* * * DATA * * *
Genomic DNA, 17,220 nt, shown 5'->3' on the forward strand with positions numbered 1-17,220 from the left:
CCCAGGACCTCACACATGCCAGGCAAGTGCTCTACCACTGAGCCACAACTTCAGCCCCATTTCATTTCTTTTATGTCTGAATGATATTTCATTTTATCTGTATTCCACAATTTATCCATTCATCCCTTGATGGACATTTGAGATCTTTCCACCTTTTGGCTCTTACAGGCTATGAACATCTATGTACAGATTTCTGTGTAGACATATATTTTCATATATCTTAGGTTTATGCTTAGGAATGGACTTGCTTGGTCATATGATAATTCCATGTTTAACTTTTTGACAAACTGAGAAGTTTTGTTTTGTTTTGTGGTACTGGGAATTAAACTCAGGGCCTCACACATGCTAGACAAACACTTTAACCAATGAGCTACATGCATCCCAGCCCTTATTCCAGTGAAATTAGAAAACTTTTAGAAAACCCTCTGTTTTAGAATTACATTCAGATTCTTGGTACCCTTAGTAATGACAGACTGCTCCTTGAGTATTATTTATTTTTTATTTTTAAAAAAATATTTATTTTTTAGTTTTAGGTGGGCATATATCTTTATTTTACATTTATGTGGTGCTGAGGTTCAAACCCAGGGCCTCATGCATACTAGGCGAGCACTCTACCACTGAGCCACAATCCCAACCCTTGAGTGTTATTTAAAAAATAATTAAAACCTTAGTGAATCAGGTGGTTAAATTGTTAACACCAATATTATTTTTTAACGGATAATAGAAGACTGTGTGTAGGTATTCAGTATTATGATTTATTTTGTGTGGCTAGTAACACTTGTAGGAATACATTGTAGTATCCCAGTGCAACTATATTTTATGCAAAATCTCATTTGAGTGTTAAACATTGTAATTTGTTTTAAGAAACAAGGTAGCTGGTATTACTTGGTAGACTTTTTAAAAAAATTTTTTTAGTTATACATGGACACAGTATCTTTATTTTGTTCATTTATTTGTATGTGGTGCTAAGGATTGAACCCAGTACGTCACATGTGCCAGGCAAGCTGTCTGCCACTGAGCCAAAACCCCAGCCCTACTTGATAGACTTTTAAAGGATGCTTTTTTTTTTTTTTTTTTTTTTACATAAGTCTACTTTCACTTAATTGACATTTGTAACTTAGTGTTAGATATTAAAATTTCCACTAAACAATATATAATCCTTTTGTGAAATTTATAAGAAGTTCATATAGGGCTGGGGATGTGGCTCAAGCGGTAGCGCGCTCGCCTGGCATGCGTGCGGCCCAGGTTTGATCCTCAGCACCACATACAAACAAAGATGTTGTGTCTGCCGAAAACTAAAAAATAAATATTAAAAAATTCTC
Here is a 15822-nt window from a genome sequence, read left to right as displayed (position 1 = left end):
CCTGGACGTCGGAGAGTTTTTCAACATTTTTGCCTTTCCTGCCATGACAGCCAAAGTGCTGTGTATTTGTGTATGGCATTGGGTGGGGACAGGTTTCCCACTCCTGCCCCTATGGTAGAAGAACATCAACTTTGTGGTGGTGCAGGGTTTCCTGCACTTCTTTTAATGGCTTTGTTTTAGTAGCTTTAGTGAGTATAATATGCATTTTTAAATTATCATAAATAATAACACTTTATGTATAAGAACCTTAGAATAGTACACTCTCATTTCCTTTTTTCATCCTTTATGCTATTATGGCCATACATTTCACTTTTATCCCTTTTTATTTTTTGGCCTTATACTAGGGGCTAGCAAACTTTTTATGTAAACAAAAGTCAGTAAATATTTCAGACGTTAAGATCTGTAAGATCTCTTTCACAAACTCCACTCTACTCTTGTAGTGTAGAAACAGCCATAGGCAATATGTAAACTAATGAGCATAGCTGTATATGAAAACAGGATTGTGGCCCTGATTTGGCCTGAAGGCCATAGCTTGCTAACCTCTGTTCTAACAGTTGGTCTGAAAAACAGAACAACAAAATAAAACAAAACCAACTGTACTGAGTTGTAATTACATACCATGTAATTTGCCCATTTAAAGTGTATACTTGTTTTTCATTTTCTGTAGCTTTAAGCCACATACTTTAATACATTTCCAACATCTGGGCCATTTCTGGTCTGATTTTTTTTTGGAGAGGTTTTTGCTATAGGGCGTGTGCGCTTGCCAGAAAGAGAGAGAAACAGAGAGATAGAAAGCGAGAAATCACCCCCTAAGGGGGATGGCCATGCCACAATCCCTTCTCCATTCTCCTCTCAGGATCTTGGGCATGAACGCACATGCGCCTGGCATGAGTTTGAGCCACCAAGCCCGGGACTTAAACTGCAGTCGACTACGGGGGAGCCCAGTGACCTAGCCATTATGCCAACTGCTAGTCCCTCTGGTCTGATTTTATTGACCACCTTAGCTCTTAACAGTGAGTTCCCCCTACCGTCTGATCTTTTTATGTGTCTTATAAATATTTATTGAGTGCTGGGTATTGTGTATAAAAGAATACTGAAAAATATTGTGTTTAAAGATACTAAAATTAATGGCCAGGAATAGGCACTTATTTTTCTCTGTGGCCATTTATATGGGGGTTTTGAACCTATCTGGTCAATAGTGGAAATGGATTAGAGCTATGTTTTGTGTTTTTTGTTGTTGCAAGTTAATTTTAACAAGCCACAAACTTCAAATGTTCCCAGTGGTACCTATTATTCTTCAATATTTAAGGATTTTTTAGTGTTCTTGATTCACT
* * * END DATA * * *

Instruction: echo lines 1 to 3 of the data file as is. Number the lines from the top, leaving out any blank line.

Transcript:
Genomic DNA, 17,220 nt, shown 5'->3' on the forward strand with positions numbered 1-17,220 from the left:
CCCAGGACCTCACACATGCCAGGCAAGTGCTCTACCACTGAGCCACAACTTCAGCCCCATTTCATTTCTTTTATGTCTGAATGATATTTCATTTTATCTGTATTCCACAATTTATCCATTCATCCCTTGATGGACATTTGAGATCTTTCCACCTTTTGGCTCTTACAGGCTATGAACATCTATGTACAGATTTCTGTGTAGACATATATTTTCATATATCTTAGGTTTATGCTTAGGAATGGACTTGCTTGGTCATATGATAATTCCATGTTTAACTTTTTGACAAACTGAGAAGTTTTGTTTTGTTTTGTGGTACTGGGAATTAAACTCAGGGCCTCACACATGCTAGACAAACACTTTAACCAATGAGCTACATGCATCCCAGCCCTTATTCCAGTGAAATTAGAAAACTTTTAGAAAACCCTCTGTTTTAGAATTACATTCAGATTCTTGGTACCCTTAGTAATGACAGACTGCTCCTTGAGTATTATTTATTTTTTATTTTTAAAAAAATATTTATTTTTTAGTTTTAGGTGGGCATATATCTTTATTTTACATTTATGTGGTGCTGAGGTTCAAACCCAGGGCCTCATGCATACTAGGCGAGCACTCTACCACTGAGCCACAATCCCAACCCTTGAGTGTTATTTAAAAAATAATTAAAACCTTAGTGAATCAGGTGGTTAAATTGTTAACACCAATATTATTTTTTAACGGATAATAGAAGACTGTGTGTAGGTATTCAGTATTATGATTTATTTTGTGTGGCTAGTAACACTTGTAGGAATACATTGTAGTATCCCAGTGCAACTATATTTTATGCAAAATCTCATTTGAGTGTTAAACATTGTAATTTGTTTTAAGAAACAAGGTAGCTGGTATTACTTGGTAGACTTTTTAAAAAAATTTTTTTAGTTATACATGGACACAGTATCTTTATTTTGTTCATTTATTTGTATGTGGTGCTAAGGATTGAACCCAGTACGTCACATGTGCCAGGCAAGCTGTCTGCCACTGAGCCAAAACCCCAGCCCTACTTGATAGACTTTTAAAGGATGCTTTTTTTTTTTTTTTTTTTTTTACATAAGTCTACTTTCACTTAATTGACATTTGTAACTTAGTGTTAGATATTAAAATTTCCACTAAACAATATATAATCCTTTTGTGAAATTTATAAGAAGTTCATATAGGGCTGGGGATGTGGCTCAAGCGGTAGCGCGCTCGCCTGGCATGCGTGCGGCCCAGGTTTGATCCTCAGCACCACATACAAACAAAGATGTTGTGTCTGCCGAAAACTAAAAAATAAATATTAAAAAATTCTC
Here is a 15822-nt window from a genome sequence, read left to right as displayed (position 1 = left end):